The most promising and potentially unique restaurant in DFW area is probably Lanny's Alta Cocina. Unfortunately my meal there was disappointing. If they get it together it could be one of the most interesting restaurants in Texas, however.

Jody said...

I agree, there are some very interesting choices...being away from Houston for the last 3 years, until recently, I'm getting my foodie feet wet again locally....Hugo's & Indika yes. And Feast would be a great addition to ANY town. Reef - YES - how can you go wrong?

neverfull said...

i agree with you that pizzatola's has no business being on that list.

i am impressed que huong made it to the list and not mai's.

is chocolate bar even a "restaurant"?

it would have been great to see vieng thai and himalaya on that list too.

mikemcguff said...

I don't know how to email you, but I wanted you to check out a post that is like this one you might like.

Anonymous said...

i would be appalled if Mai's was on the list instead of Que Huong. Que Huong is truly one of the best Vietnamese restaurants in town.

anonymouseater said...

neverfull: Mai's is neither the best nor the most authentic Vietnamese restaurant in town. But it was the first. I would argue that it is like classic Tex Mex. Like fans of real Mexican food who know Tex Mex isn't great, fans of real Vietnamese food know Mai's isn't great. Still, for many Houstonians Mai's was where we lost our Vietnamese food virginity.

Mike McGuff: Thanks for the link. Riccetti's list is excellent for this purpose. I finally found and bought his Houston Dining on the Cheap. I have been looking for it for almost a year -- ever since I struck up a conversation with Riccetti's mother at H Mart. I like his writing and his judgments.

Rubiao said...

It will be interesting to see how many of those restaurants on the list will still be there in a year or two. I think Irma's makes sense in showing the diversity of Houston, as you need something downtown and you need at least one restaurant older than 10 years. The others are mostly frighteningly new. Textile has been around for a few weeks, Reef and Feast a year or two, etc. He seems to have set out to show the diversity of our cuisine and wound up showing that the restaurant scene is improving quickly (or was nonexistent before?).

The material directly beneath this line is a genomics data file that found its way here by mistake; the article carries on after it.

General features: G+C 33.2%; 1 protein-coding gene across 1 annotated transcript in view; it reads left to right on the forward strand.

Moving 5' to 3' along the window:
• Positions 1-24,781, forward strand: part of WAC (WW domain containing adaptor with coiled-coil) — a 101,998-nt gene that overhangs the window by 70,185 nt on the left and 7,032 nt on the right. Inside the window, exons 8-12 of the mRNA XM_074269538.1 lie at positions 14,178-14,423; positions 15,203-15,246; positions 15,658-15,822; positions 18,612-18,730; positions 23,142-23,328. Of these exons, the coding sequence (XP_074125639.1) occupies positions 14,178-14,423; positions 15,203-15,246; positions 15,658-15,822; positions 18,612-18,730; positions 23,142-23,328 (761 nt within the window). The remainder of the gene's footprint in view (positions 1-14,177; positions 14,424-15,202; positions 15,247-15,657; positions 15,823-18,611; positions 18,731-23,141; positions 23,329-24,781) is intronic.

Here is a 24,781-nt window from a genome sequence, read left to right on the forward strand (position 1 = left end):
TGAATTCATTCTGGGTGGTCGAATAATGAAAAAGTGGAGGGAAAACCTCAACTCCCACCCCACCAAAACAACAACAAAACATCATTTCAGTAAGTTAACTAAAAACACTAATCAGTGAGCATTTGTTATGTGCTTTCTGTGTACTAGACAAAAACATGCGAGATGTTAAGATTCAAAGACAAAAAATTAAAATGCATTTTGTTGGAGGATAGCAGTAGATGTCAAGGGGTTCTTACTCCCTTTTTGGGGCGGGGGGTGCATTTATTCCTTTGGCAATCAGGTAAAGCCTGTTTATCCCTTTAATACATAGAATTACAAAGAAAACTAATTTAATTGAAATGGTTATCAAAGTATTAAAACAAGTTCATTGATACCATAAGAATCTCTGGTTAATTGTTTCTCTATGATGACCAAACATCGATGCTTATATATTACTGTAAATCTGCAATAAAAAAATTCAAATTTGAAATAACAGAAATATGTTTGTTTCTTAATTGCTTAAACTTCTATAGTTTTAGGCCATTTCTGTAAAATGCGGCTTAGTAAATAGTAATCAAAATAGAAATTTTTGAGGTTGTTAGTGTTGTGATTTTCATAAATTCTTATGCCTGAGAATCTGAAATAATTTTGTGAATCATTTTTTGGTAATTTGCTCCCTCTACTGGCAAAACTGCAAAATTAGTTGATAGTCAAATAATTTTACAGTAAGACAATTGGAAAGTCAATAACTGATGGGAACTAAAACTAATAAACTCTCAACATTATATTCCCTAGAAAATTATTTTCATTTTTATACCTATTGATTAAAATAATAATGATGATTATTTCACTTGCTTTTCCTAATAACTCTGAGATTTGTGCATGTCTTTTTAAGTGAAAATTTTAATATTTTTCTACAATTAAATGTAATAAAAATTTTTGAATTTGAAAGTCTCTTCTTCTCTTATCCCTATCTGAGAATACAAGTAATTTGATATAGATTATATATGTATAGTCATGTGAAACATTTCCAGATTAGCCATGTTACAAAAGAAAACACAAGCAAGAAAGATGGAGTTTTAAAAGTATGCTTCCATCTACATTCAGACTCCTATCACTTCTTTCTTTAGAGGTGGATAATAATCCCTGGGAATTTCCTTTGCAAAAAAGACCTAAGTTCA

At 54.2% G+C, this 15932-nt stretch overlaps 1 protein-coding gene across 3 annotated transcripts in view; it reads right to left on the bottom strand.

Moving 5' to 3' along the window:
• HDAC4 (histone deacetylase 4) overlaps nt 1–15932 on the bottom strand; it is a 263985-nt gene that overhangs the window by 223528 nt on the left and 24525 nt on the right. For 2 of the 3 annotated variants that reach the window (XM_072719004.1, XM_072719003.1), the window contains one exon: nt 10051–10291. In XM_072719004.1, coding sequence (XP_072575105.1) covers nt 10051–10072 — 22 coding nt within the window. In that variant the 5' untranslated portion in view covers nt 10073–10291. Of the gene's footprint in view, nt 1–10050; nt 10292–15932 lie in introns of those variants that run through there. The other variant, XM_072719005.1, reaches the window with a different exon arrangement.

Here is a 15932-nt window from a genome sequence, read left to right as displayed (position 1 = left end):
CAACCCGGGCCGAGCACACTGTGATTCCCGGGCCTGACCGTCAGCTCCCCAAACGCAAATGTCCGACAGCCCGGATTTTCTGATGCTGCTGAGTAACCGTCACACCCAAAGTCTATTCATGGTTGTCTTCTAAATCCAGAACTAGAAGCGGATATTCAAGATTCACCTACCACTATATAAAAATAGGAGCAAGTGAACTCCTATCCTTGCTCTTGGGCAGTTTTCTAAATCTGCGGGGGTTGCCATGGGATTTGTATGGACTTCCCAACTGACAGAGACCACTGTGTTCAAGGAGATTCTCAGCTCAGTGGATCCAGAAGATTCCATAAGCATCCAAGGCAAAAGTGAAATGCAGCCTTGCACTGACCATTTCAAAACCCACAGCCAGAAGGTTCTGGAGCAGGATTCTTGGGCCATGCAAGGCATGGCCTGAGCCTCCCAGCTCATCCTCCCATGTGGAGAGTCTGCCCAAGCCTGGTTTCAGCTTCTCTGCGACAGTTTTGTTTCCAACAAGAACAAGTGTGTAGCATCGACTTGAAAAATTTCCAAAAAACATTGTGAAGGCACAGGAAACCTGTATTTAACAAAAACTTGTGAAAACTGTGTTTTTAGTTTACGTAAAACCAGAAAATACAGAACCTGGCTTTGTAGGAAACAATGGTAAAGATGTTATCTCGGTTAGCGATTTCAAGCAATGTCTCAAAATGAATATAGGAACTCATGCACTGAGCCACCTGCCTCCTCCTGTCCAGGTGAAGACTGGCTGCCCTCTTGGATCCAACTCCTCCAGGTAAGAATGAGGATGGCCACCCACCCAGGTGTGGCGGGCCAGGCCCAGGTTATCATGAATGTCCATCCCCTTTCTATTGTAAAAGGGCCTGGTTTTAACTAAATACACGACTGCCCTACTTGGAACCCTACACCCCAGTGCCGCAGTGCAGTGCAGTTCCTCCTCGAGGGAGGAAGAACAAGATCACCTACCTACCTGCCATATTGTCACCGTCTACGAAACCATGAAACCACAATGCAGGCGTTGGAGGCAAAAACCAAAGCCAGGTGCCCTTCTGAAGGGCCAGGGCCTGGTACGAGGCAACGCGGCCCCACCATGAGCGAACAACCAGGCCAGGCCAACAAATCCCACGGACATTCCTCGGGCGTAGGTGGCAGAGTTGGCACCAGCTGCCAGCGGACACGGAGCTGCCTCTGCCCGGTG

That being said, Textile is amazing. And I would go soon (this week), as the irreplaceable bartender who matches the creativity of the chef is leaving. Waiting for the group in front of you to finish a 7 course degustation menu in an hour and fifteen minutes (they sat at 6:45 and our reservation was at 8) would have been unbearable without him, though with him it was a joy.

Tiger said...

Reef, Feast, Textile? Yawn.

I think it was an incredibly lazy list; it focused almost entirely on new restaurants, the ones that currently get all the press. Did the writer actually visit these, or did he just pore over reviews?

The older restaurants were mediocre picks; any Houston foodie knows that none of them are the best in their respective categories.

raiderdav said...

Lazy is a great word to describe that list. I think it would be neat to have a critic-swap and have someone like Robb or Alison make the list for an out-of-town critic, and vice-versa.

greglor said...

Mai's represents the Vietnamese of Houston to me. MMmmmmm... Mai's...

Fulmer said...

The list is close to being spot on, but Irmas? I agree it is overrated and Pico's or La Merida (on Navigation) are more suitable selections. As much as I love the Chocolate Bar it would not make my top 10 list. Mardi Gras is a possiblility and maybe even Voice.

Anonymous said...

Not sure if the chocolate bar properly represents Houston, but I can't wait for it to come to dallas!

Great share, thanks.